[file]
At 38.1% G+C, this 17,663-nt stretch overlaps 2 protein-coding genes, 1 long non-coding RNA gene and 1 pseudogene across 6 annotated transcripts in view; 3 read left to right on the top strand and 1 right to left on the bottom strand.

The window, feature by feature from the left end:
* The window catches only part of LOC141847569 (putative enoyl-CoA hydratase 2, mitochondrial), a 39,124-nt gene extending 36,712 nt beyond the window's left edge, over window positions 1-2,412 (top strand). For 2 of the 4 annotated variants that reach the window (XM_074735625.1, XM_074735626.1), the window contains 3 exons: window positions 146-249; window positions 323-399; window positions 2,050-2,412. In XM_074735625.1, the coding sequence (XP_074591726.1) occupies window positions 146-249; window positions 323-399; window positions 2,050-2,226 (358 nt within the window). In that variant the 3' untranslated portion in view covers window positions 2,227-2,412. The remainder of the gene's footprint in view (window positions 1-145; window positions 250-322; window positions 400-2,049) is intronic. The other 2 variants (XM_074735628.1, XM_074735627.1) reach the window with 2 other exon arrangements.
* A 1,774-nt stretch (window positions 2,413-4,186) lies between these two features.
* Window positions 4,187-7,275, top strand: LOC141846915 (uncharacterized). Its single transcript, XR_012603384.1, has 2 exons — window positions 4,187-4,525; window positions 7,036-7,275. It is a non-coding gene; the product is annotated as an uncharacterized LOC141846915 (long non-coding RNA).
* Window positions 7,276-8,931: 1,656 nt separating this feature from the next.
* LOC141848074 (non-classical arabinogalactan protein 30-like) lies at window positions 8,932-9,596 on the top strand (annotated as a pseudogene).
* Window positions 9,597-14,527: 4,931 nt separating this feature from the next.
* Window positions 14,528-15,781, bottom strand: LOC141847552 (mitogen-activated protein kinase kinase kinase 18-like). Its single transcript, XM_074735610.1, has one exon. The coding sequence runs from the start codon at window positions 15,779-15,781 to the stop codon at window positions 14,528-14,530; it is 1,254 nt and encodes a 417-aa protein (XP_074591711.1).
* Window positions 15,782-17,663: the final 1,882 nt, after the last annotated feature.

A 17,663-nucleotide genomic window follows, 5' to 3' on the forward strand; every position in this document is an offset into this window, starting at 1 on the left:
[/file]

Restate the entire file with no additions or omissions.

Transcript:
At 38.1% G+C, this 17,663-nt stretch overlaps 2 protein-coding genes, 1 long non-coding RNA gene and 1 pseudogene across 6 annotated transcripts in view; 3 read left to right on the top strand and 1 right to left on the bottom strand.

The window, feature by feature from the left end:
* The window catches only part of LOC141847569 (putative enoyl-CoA hydratase 2, mitochondrial), a 39,124-nt gene extending 36,712 nt beyond the window's left edge, over window positions 1-2,412 (top strand). For 2 of the 4 annotated variants that reach the window (XM_074735625.1, XM_074735626.1), the window contains 3 exons: window positions 146-249; window positions 323-399; window positions 2,050-2,412. In XM_074735625.1, the coding sequence (XP_074591726.1) occupies window positions 146-249; window positions 323-399; window positions 2,050-2,226 (358 nt within the window). In that variant the 3' untranslated portion in view covers window positions 2,227-2,412. The remainder of the gene's footprint in view (window positions 1-145; window positions 250-322; window positions 400-2,049) is intronic. The other 2 variants (XM_074735628.1, XM_074735627.1) reach the window with 2 other exon arrangements.
* A 1,774-nt stretch (window positions 2,413-4,186) lies between these two features.
* Window positions 4,187-7,275, top strand: LOC141846915 (uncharacterized). Its single transcript, XR_012603384.1, has 2 exons — window positions 4,187-4,525; window positions 7,036-7,275. It is a non-coding gene; the product is annotated as an uncharacterized LOC141846915 (long non-coding RNA).
* Window positions 7,276-8,931: 1,656 nt separating this feature from the next.
* LOC141848074 (non-classical arabinogalactan protein 30-like) lies at window positions 8,932-9,596 on the top strand (annotated as a pseudogene).
* Window positions 9,597-14,527: 4,931 nt separating this feature from the next.
* Window positions 14,528-15,781, bottom strand: LOC141847552 (mitogen-activated protein kinase kinase kinase 18-like). Its single transcript, XM_074735610.1, has one exon. The coding sequence runs from the start codon at window positions 15,779-15,781 to the stop codon at window positions 14,528-14,530; it is 1,254 nt and encodes a 417-aa protein (XP_074591711.1).
* Window positions 15,782-17,663: the final 1,882 nt, after the last annotated feature.

A 17,663-nucleotide genomic window follows, 5' to 3' on the forward strand; every position in this document is an offset into this window, starting at 1 on the left: